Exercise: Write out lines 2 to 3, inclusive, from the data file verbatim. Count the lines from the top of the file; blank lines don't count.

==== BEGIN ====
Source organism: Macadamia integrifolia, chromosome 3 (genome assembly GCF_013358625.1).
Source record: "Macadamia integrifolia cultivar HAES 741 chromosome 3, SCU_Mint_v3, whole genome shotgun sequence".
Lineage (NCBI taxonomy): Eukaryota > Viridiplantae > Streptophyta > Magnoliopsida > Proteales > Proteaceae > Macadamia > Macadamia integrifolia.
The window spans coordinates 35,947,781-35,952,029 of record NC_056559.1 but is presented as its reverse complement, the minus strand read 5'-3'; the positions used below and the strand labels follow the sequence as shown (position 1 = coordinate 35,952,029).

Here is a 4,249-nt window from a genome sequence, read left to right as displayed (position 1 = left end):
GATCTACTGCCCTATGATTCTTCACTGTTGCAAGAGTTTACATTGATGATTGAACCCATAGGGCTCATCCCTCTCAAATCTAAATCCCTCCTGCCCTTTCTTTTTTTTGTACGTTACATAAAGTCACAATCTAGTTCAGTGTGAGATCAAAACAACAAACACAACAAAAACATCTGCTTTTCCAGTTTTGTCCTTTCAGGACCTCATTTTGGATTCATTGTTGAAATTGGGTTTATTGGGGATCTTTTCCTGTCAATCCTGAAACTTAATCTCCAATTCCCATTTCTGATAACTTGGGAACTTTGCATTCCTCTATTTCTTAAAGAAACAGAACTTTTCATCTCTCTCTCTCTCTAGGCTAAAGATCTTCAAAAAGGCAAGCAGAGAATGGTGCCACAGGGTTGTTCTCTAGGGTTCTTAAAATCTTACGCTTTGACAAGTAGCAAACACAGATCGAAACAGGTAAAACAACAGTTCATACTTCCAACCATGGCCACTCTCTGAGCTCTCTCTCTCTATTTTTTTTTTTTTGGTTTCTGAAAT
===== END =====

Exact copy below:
Source record: "Macadamia integrifolia cultivar HAES 741 chromosome 3, SCU_Mint_v3, whole genome shotgun sequence".
Lineage (NCBI taxonomy): Eukaryota > Viridiplantae > Streptophyta > Magnoliopsida > Proteales > Proteaceae > Macadamia > Macadamia integrifolia.